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Understanding Remission 

What is Remission?

Addictions, like any other illness, have cycles and periods of variation that impact our experience with them. Addictive patterns aren’t always consistent, and how we feel can change drastically from one phase of our addiction to another. One of these phases, which can bring us a great deal of confusion and turmoil, is remission. This term refers to any period when we’re not actively using our drug of choice. Periods of remission can last for days, weeks, months, even years. During that time, we can feel as though our addictions are no longer a problem for us. We might no longer feel we have to identify as addicts. Our tough life circumstances may have cleared up. We might not be struggling financially or emotionally anymore. A longer remission might leave us feeling peaceful, happy, or even on top of the world. We may feel as though we can finally handle our thoughts and emotions without turning to our drug of choice to help us cope.

The Crash After the High

It’s important to understand that a period of remission can precede a crash or a breakdown. That feeling of peace we experienced in the absence of our addiction can give way to even more sadness and fear than before. In turn, we might experience a spike in our addictive patterns. After the remission is over, we find ourselves using substances even more frequently and excessively. We might have intense mood swings, and we might feel unable to control or make sense of them. Because that lull in our usage was only a period of remission, we may be putting ourselves at an increased risk when we start using again. Overdoses and other potentially fatal miscalculations are often the results of the crash after a period of remission.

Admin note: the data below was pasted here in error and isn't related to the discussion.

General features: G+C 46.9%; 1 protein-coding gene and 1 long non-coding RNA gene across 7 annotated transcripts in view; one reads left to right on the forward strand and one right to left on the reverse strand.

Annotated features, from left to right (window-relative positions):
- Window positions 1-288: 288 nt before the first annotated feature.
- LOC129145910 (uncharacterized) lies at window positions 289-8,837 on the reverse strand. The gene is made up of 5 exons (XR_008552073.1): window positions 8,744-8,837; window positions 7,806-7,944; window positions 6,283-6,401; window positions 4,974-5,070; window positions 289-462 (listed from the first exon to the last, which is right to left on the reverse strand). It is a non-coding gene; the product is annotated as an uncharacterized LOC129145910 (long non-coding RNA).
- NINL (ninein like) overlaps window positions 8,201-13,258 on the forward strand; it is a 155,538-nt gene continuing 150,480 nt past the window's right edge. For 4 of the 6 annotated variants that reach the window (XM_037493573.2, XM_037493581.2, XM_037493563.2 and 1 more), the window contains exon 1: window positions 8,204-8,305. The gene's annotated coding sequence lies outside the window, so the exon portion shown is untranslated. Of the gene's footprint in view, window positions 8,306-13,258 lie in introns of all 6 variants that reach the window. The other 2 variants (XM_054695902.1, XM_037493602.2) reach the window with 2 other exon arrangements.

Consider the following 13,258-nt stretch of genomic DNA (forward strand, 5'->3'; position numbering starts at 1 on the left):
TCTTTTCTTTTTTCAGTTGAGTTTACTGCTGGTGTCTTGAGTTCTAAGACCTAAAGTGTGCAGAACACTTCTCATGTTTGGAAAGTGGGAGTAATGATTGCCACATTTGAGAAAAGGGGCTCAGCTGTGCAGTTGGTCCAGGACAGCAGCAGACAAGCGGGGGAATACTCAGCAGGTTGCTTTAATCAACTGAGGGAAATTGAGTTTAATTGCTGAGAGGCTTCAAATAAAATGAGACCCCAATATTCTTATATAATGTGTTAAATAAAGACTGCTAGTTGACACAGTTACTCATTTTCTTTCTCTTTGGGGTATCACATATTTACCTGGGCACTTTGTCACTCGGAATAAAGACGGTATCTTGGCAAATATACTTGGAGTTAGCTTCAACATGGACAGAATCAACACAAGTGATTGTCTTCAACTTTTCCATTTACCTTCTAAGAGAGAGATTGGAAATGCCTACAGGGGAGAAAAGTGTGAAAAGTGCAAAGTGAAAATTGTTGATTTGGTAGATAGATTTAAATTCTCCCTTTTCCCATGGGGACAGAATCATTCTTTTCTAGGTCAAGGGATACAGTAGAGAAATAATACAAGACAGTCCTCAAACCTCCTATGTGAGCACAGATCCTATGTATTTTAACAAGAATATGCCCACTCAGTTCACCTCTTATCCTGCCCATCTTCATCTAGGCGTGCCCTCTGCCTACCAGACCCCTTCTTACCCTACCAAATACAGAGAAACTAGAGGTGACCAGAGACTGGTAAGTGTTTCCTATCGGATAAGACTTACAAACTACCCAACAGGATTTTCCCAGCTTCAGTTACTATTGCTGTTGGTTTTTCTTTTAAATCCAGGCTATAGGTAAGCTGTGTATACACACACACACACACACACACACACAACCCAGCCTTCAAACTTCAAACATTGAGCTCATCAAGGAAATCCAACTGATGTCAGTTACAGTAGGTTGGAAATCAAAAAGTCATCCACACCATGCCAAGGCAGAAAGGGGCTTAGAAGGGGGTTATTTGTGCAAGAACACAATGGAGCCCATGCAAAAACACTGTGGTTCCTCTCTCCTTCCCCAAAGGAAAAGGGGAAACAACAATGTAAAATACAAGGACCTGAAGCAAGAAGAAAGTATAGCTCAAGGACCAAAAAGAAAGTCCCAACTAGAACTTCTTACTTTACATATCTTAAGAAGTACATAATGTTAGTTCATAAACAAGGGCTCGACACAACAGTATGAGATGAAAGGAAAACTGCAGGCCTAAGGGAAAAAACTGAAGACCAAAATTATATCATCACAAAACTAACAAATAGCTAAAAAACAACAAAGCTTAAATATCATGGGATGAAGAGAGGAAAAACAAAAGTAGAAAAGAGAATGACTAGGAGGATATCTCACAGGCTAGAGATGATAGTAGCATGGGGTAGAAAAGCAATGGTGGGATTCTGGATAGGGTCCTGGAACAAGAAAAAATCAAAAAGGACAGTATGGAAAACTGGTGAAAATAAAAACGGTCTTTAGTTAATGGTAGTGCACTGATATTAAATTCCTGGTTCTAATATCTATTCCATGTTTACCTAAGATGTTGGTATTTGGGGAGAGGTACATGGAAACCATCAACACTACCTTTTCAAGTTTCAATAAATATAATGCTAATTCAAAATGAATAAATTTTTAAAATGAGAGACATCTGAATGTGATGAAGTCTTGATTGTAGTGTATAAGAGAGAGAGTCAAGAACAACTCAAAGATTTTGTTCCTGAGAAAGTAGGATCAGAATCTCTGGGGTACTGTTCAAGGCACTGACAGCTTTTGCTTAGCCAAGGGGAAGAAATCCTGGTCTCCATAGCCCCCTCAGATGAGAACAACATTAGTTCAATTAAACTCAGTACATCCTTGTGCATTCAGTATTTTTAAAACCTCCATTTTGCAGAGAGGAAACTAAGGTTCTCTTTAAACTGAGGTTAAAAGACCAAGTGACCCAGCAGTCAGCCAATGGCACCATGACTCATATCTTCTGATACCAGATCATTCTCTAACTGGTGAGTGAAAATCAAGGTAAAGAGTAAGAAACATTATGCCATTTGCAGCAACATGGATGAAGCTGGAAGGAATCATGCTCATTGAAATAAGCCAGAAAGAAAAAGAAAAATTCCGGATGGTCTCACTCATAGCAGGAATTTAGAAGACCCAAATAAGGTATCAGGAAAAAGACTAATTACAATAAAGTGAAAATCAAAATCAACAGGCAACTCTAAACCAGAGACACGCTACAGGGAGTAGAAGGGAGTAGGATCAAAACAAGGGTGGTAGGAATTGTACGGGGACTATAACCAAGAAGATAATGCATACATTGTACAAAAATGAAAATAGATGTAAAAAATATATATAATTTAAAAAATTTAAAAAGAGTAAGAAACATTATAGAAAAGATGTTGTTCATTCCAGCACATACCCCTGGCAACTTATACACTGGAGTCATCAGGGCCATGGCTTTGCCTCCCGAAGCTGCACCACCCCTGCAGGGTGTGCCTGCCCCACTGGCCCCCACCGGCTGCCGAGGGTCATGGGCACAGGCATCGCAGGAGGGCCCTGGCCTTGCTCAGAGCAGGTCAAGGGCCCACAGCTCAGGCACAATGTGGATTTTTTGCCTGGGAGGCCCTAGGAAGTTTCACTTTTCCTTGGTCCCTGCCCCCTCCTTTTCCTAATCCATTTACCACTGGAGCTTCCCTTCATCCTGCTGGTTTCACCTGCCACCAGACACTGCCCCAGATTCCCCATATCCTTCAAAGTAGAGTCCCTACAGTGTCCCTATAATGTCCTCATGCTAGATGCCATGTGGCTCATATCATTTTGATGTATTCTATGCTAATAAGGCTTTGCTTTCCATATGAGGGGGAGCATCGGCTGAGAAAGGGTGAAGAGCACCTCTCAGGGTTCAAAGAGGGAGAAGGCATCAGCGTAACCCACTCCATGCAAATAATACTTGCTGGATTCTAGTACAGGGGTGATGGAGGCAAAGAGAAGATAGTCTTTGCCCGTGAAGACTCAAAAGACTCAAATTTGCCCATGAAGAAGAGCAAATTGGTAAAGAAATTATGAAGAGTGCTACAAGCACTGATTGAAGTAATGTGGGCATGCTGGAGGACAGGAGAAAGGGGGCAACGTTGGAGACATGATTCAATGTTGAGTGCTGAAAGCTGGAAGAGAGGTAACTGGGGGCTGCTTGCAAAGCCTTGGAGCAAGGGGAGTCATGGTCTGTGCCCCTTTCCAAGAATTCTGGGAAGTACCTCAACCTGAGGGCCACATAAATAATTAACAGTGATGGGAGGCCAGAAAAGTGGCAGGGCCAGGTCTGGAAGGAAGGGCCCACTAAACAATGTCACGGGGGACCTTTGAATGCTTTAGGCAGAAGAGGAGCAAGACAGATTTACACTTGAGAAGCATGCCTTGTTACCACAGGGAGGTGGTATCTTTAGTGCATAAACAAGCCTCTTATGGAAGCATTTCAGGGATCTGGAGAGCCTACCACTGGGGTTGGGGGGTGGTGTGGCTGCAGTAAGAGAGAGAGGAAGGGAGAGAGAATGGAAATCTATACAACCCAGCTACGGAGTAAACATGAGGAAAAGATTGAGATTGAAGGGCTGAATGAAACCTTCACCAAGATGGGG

Complacence in Our Recovery

During remission, we tend to stop being vigilant. We start easing up on ourselves and relaxing our strict rules around sobriety. We might decide that we can use our drug of choice in moderation because we think we’re no longer afflicted with the same severe problems. In light of our temporary sobriety, we decided we were never really addicted at all. We pick up our drug of choice and enjoy it without feeling guilty or nervous. Using again doesn’t even feel like relapse, and we become complacent in our recovery work. These risks are why it’s important to understand the cycles of addiction. We have to stay on top of ourselves and remain diligent with our sobriety, even during remission. If we think our work is done, we’ve still got a long way to go.

Are you ready to take the first step on your journey to recovery? Call The Guest House today! 855-483-7800.